At the beginning of November 1916 the battalion was shelled heavily and the weather conditions were adverse. They were moved off the line to Fricourt then to Ribemont and billeted in inadequate accommodation. They moved to Rainneville where they were inspected by Douglas Haig, the Commander in Chief in France. The strength was 34 officers and 918 other ranks. The battalion moved to Buire then Mametz where the previous troops had left the billets in an indescribably filthy condition. The latrines were inadequate and the ground was fouled.

Charles later related two stories of his time at the front. One day he ordered short artillery barrage at the Germans. The Germans retaliated by sending a barrage at the 55th Infantry Battalion resulting in 18 casualties. The 55th was commanded by Colonel Dave McConaghy of Cootamundra. On another morning his batman, a soldier named Pinkstone from Cootamundra, brought him a billy of steaming tea balanced on the end of his rifle. Charles noticed it was rather red and asked where the soldier had got the water. The soldier indicated a shell hole. Charles informed him that there were some dead Germans in that shell hole. Charles had rum that morning.(25) These stories were later told as amusing anecdotes at a meeting held at Cootamundra in support of conscription. They apparently drew much laughter!

Hospitalised in France
On the 2nd November 1916 Charles was admitted to hospital in France with emphysemia. This was later diagnosed as a dilated heart. The strain of command certainly took its toll on the commanders of 54th Battalion. Charles later commented in his speeches about the strain of looking after a thousand men. The 55th Battalion was a unit raised in the area that Charles lived and he would have known many of the men. The 55th often fought alongside the 54th Battalion and it is likely that many people familiar to Charles would have been killed or wounded. Hundreds of men that Charles knew or commanded were killed, horribly wounded or just disappeared in the carnage.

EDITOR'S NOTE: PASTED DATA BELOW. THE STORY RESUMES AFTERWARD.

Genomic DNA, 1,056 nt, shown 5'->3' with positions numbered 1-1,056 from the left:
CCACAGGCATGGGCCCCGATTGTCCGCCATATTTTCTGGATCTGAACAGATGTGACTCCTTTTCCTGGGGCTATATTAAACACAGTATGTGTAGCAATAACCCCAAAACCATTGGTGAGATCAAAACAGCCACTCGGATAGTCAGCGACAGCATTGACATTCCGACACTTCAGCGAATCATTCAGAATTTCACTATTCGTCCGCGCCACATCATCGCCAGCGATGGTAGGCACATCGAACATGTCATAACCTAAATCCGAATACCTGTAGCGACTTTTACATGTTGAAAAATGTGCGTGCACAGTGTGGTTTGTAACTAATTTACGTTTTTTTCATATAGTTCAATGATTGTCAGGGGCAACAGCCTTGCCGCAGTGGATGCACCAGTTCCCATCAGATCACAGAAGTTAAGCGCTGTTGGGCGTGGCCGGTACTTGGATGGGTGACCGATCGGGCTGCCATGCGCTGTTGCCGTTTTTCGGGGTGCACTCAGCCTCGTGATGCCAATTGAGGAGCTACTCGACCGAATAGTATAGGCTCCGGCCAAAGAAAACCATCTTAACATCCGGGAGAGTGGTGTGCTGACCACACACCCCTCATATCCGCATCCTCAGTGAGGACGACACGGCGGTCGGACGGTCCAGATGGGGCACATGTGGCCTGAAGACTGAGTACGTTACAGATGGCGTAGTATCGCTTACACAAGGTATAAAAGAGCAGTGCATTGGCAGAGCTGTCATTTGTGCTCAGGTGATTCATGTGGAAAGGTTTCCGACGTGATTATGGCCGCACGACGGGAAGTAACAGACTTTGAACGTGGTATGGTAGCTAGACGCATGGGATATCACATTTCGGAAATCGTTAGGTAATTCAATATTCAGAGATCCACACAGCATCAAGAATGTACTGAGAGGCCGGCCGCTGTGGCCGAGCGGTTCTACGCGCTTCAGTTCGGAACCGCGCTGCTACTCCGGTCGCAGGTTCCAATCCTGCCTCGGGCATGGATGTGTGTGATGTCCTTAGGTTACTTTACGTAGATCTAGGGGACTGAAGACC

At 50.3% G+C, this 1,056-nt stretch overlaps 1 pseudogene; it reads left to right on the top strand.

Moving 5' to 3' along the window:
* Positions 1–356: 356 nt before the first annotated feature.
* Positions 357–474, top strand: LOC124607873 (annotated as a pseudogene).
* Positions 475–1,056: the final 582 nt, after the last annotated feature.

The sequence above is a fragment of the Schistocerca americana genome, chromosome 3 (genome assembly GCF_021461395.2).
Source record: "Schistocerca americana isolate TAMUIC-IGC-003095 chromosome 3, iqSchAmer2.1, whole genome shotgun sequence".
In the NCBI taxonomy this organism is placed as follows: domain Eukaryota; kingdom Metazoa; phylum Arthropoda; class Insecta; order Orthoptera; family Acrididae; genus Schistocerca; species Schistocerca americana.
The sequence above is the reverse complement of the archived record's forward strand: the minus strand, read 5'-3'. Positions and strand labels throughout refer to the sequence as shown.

Medically unfit and return to Australia
On the 4th November he was transferred to Calais on the No. 3 Ambulance Train for evacuation to England. He left France on the Hospital Ship Newhaven and on the 6th November he relinquished his temporary rank of Lieutenant Colonel. He was admitted to a hospital in England before being transferred to Cobham Hall Hospital. On the 27th January 1917 he was discharged from Cobam Hall and on the following day was at Weymouth. He embarked on the Hospital Ship Ulysses on the 13 February 1917. His file was endorsed that he was unfit for general service and would carry out home service for six month.

Home service and discharge
In late April 1917 Charles spoke at a recruiting meeting in Martin Place, Sydney. He said that as one fresh from the fierce fighting in France he was in a position to assure them that the boys at the front were handicapped through lack of reinforcements. He spoke on behalf of hundreds of brave fellows who were overworked and almost worn out.(22)

Charles returned to Australia and spent six months in Randwick Hospital. He had been diagnosed with a dilated heart. After his release from hospital he was under treatment at Moree Baths.(23) Charles Holdorf was discharged from the Army on the 17 October 1917.